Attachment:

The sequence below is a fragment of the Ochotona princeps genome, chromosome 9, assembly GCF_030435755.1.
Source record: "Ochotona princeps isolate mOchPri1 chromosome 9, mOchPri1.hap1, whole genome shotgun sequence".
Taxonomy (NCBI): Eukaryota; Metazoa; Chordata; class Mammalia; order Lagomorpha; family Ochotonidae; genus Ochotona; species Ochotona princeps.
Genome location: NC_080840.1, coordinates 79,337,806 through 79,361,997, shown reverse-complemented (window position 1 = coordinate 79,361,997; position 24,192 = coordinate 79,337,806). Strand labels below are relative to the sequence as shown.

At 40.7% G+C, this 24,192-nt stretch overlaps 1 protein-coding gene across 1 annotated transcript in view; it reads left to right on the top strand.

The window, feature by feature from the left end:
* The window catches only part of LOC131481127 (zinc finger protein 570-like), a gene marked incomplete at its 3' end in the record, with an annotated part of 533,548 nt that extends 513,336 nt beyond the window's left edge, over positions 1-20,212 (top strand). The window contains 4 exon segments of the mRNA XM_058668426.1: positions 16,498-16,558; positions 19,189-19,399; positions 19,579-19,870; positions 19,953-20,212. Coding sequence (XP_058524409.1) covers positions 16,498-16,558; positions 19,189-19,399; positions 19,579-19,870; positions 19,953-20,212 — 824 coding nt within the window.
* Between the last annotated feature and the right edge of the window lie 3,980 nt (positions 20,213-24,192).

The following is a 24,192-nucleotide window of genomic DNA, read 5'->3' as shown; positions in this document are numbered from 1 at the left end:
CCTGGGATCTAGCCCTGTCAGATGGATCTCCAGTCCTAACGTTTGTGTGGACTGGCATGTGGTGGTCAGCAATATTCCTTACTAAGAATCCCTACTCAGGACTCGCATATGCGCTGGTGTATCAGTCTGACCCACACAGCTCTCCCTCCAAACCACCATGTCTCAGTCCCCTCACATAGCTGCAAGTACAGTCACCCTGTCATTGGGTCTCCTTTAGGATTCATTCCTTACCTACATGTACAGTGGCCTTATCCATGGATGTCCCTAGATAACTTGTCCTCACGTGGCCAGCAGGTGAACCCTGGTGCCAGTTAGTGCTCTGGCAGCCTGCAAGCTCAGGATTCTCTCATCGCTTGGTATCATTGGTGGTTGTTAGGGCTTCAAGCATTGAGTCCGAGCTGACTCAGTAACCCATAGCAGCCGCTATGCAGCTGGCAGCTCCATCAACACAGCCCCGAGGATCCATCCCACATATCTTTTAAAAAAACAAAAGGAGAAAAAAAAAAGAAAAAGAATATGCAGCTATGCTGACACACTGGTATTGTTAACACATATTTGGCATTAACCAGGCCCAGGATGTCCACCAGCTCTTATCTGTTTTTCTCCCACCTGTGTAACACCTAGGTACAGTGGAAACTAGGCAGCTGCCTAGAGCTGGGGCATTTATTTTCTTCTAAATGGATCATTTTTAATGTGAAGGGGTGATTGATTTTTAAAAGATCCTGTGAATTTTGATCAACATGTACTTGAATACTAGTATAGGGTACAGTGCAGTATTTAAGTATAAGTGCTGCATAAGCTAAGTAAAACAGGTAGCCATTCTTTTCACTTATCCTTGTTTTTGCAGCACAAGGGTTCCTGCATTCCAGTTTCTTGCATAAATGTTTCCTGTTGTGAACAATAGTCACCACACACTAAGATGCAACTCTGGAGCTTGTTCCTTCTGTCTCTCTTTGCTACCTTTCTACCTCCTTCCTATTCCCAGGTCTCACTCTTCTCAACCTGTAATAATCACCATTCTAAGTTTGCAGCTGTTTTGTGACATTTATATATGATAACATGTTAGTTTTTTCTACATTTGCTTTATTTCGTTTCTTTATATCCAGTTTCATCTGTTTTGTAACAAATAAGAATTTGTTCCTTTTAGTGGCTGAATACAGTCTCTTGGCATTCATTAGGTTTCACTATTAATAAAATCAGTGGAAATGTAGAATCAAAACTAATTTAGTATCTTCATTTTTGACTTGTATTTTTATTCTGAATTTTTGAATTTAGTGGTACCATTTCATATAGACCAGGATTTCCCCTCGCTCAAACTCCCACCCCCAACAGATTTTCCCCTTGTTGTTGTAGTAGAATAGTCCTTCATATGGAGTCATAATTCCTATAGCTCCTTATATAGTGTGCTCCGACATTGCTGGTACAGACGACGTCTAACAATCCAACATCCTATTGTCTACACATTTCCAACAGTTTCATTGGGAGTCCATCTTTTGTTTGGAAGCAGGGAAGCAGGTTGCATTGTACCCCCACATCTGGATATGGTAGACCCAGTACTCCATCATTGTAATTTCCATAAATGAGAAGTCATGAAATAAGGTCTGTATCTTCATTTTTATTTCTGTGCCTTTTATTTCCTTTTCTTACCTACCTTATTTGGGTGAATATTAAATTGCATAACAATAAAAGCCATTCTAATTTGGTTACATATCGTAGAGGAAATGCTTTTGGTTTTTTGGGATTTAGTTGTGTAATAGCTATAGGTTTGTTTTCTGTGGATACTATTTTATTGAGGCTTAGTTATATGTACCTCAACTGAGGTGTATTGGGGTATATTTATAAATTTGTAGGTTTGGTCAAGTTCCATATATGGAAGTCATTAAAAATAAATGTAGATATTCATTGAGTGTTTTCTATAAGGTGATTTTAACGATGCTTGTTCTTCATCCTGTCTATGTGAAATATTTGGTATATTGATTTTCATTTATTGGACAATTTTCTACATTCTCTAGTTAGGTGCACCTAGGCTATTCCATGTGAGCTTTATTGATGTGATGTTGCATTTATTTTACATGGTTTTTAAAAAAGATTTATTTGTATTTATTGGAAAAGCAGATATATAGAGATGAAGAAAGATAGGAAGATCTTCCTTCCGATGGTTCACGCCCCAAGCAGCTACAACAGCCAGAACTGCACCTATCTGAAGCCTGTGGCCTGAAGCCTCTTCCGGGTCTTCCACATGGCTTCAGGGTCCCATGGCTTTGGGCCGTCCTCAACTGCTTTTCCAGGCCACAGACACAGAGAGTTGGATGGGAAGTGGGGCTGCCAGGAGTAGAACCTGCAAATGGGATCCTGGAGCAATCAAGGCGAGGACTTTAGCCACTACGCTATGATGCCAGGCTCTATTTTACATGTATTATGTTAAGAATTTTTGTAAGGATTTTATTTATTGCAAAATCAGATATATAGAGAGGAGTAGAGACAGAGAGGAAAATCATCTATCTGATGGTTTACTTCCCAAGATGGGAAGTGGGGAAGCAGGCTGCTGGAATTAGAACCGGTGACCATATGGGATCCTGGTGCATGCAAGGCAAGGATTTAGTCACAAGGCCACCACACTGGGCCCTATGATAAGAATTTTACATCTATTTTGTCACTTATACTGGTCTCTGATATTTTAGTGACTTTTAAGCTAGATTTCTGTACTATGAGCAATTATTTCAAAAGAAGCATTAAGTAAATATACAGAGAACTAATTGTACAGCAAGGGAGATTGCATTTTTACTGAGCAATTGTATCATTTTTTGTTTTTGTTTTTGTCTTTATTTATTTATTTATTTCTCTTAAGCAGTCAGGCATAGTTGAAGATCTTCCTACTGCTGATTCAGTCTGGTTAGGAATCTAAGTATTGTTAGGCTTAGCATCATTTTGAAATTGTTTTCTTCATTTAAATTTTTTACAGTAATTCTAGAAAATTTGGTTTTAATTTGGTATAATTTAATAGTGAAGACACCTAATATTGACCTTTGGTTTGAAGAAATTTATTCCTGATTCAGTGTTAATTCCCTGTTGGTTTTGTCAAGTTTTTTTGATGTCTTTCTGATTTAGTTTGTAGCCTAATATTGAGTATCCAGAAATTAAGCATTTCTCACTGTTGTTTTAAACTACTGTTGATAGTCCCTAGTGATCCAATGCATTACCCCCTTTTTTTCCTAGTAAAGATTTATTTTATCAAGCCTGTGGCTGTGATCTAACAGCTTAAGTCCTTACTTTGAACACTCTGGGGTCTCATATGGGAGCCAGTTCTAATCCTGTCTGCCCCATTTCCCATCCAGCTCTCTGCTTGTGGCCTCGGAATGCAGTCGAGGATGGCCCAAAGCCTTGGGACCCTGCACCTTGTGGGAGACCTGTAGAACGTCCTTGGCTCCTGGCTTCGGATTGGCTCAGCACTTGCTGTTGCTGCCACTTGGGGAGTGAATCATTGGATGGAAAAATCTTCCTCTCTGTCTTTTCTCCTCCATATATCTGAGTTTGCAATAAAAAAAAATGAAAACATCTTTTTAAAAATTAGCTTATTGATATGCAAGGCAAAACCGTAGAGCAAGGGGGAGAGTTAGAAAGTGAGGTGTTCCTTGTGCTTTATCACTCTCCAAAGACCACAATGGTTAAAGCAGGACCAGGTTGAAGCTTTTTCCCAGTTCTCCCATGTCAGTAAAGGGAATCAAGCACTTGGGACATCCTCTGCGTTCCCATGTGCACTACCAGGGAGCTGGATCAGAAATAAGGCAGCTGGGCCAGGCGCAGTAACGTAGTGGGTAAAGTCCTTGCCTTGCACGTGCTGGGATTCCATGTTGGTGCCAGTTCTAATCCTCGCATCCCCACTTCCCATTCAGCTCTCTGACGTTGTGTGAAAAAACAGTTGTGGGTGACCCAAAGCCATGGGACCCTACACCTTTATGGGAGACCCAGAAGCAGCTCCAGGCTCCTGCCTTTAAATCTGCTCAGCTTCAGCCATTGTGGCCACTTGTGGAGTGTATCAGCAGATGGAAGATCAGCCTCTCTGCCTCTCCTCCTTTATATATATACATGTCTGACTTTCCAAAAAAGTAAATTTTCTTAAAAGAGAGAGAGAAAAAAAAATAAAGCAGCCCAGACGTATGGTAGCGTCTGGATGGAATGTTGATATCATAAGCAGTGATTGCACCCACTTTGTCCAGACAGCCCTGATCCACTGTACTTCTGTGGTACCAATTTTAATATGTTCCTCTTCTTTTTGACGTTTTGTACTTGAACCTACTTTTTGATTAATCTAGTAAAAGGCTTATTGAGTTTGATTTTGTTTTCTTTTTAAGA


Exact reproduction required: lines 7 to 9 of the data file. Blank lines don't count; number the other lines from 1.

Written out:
* The window catches only part of LOC131481127 (zinc finger protein 570-like), a gene marked incomplete at its 3' end in the record, with an annotated part of 533,548 nt that extends 513,336 nt beyond the window's left edge, over positions 1-20,212 (top strand). The window contains 4 exon segments of the mRNA XM_058668426.1: positions 16,498-16,558; positions 19,189-19,399; positions 19,579-19,870; positions 19,953-20,212. Coding sequence (XP_058524409.1) covers positions 16,498-16,558; positions 19,189-19,399; positions 19,579-19,870; positions 19,953-20,212 — 824 coding nt within the window.
* Between the last annotated feature and the right edge of the window lie 3,980 nt (positions 20,213-24,192).

The following is a 24,192-nucleotide window of genomic DNA, read 5'->3' as shown; positions in this document are numbered from 1 at the left end: